9. militarymd

    militarymd SDN Angel
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    When I was active duty, being C-1/T-1 status was a BIG deal. Everyone had to meet this status...meaning your immunizations, health status, training status, etc....was up to date, so that you are ready to Deploy.

    What a fricking joke!!!! It was just something used to deny you leave and TAD.

    When the orders came for deployment, everyone deployed, regardless of your status.

    My 2 dollars.
     
  10. USAFdoc

    USAFdoc exUSAFdoc
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    As a family doc USAF, I personally saw many reservist that were called up and in such POOR, POOR,POOR physical condition,that had no choice but to NOT deploy them. Many obese, hep C positive, diabetics (all new dx) severe htn etc.

    Those troops that accepted the reservist paycheck but did not maintain their health are partly responsible, but my opinion is that this is just ANOTHER one of many falilures of leadership in the highest ranks. And their answer now appears to fill the already overloaded clinics with more patients.
     
  11. USAFGMODOC

    USAFGMODOC Attending physician
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    Many of the reservists I've seen in the last 2 yrs fit into the "non-deployable" category... It seems to me that if you are deemed non-deployable due to medical reasons, these people should be looked at with more than a cursory paper exam and if they aren't going to ever be fit, they should be unable to continue service. Look, reservists not having health care is not the responsibility of Uncle Sam... Sounds cruel, but if we can't use you to deploy and you are medically broken, you should not be able to continue service.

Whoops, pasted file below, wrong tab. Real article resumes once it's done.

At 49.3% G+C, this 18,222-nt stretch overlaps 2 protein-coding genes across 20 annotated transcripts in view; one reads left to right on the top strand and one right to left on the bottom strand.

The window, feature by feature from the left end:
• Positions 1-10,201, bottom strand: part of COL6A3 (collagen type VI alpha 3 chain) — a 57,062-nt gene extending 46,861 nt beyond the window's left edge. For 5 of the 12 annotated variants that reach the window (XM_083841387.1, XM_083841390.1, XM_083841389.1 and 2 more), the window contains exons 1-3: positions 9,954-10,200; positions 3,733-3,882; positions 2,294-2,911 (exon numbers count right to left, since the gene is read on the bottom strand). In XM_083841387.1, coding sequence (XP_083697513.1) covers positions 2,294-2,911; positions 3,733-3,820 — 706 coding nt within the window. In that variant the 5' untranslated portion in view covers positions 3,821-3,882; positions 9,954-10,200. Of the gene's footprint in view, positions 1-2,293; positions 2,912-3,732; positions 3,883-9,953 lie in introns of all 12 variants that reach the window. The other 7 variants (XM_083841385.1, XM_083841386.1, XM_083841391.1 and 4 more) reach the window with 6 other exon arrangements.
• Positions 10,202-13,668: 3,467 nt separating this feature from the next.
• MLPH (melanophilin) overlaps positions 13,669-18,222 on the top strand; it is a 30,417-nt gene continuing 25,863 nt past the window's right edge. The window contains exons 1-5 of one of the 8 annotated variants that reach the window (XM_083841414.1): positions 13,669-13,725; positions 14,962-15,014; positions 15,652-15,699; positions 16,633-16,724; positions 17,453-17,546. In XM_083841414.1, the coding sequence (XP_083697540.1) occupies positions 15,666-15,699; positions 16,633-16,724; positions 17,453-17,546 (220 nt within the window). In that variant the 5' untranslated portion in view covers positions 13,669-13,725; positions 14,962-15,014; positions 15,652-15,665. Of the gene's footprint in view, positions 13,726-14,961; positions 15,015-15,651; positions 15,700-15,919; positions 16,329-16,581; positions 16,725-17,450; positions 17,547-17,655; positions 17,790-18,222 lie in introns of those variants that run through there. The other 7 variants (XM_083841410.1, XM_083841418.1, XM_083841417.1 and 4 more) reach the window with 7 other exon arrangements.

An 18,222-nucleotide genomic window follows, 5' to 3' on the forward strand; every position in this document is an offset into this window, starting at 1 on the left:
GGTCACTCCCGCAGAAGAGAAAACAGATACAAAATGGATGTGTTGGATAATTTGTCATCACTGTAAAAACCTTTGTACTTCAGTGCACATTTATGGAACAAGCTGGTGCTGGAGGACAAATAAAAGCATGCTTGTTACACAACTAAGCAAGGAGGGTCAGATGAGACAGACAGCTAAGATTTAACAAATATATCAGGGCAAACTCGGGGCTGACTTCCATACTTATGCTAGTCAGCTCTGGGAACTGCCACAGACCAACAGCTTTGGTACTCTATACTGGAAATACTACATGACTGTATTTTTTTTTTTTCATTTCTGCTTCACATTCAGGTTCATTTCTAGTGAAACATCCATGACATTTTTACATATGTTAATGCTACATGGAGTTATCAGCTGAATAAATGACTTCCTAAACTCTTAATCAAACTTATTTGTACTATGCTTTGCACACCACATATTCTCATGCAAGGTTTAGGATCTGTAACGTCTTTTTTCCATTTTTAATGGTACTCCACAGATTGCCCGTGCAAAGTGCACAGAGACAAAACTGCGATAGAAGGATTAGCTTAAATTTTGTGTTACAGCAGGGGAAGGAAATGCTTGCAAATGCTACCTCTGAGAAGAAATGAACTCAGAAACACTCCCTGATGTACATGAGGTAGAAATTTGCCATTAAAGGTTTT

I've also had diabetics, chronic opiod dependent pain patients and many with such bad dental problems that I even wonder how they still have any teeth...

    It is sad, but these people take the paycheck and unfortunately can't "fill" the need for deployments and this puts additional strain on everyone who has to take up the slack and deploy longer/second third time and all.

    Now giving the medical benefits to them prior to deploying will not be sufficient enough time to "fix" many of these chronic conditions... I sometimes just don't get the decisions made by the powers that be!
     
  12. USAFdoc

    USAFdoc exUSAFdoc
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    one of the biggest "eye openers" for me during my USAF officer career, was how VERY LITTLE information, and correct information at that, that those making the decisions actually have..................as much as anything, that leads to what end up being "ridiculous decisions". Another one is having the "wrong person" appointed to a job, usually someone chosen by rank or "command path". Lastly, the culture of the USAF in which many commanders choose to get ZERO input form the officers down on ground zero actually doing the job.